California’s long-term drought began as early as 2007, but intensified to crisis conditions by 2012. Conditions worsened, and in response 2015 Governor Jerry Brown and the California State Water Resources Control Board imposed restrictions on 408 drinking water utilities designed to reduce urban water usage by 25% statewide. The order required utilities to cut water use, but left individual utilities to choose the means by which to achieve conservation. The mandate assigned each utility its own conservation target, with standards ranging from 4-36% reductions relative to 2013 levels. These standards were formulaic, and varied based on utilities’ historical water consumption.
These conservation rules were in place for twelve months—June 2015 through May 2016—and applied to both local government utilities and private, investor-owned utilities. Conservation rules were assigned based on historical demand patterns and supply considerations only, not on ownership or governance.
Happily, the State of California has shared utility-level conservation data lavishly—a boon to water policy researchers! Over the past year, I’ve been sifting through that mountain of data with Youlang Zhang and David Switzer to see how California’s conservation efforts have fared. We’re discovering some fascinating things. The first of our studies is now forthcoming in Policy Studies Journal.
Restricting the flow
Faced with water scarcity, communities frequently restrict residential outdoor water use, such as car washing and especially lawn/garden irrigation. These water restrictions are effective in driving immediate reductions in water consumption. In California those restrictions typically take the form of limiting the number of days when outdoor irrigation is allowed each week. The graph below shows how public and private utilities regulated outdoor irrigation during the drought.
Eyeballing that graph, there doesn’t appear to be much difference between public and private utilities. But after adjusting statistically for a host of factors like utility size, demographic composition, and hydrological conditions, it turns out that private, profit-seeking, investor-owned utilities restricted irrigation about 4% more than public, local government utilities. That may not seem like much, as we’ll see it’s actually huge.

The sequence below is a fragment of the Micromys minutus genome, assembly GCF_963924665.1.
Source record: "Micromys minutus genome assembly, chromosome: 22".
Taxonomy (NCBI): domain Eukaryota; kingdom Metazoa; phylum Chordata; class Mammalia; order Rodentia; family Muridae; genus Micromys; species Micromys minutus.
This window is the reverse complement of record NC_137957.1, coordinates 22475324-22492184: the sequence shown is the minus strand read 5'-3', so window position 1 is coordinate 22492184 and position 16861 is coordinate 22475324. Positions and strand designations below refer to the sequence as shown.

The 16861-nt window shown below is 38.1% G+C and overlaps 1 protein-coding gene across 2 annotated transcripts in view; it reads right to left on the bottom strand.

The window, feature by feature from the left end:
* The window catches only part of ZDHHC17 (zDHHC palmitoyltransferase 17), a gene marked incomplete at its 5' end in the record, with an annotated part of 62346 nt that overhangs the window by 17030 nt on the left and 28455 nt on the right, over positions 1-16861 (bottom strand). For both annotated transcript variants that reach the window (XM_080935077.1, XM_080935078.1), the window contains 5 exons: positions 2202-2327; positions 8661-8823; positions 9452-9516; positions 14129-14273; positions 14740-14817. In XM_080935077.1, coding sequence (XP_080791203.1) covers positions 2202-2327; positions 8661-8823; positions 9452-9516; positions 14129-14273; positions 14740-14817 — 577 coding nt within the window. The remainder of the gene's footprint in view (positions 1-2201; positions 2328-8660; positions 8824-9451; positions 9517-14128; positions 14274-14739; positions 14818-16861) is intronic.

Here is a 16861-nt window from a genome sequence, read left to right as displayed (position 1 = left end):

Meeting the mandate
We were also interested in what made utilities more or less likely to comply with the state’s conservation rules. Overall compliance was about 53%–that is, on average 53% of utilities reached their conservation targets each month. We modeled compliance statistically, and found a number of interesting correlates of success and failure. But most notable was a yawning gap between public and private sector: after adjusting for other factors, private utilities were nearly twice as likely as similar public utilities to meet the state’s conservation standards.
Finally, we analyzed overall conservation during the mandatory conservation period. And again, we found that, after accounting for other factors, private utilities conserved an average of 3% more water each month than their public counterparts during the mandatory restriction period. Although this difference is small in percentage terms, it reflects an enormous difference in absolute volume of water. This plot presents the distributions of conservation results from June 2015-May 2016 for local government utilities (green), and what it would have been if each utility had saved 3% more:
The areas within the white bars on the right side of the distribution represent the conservation that didn’t happen due to differences in ownership. Three percent greater conservation would have boosted public utilities’ restriction compliance rate from 51 to 62 percent.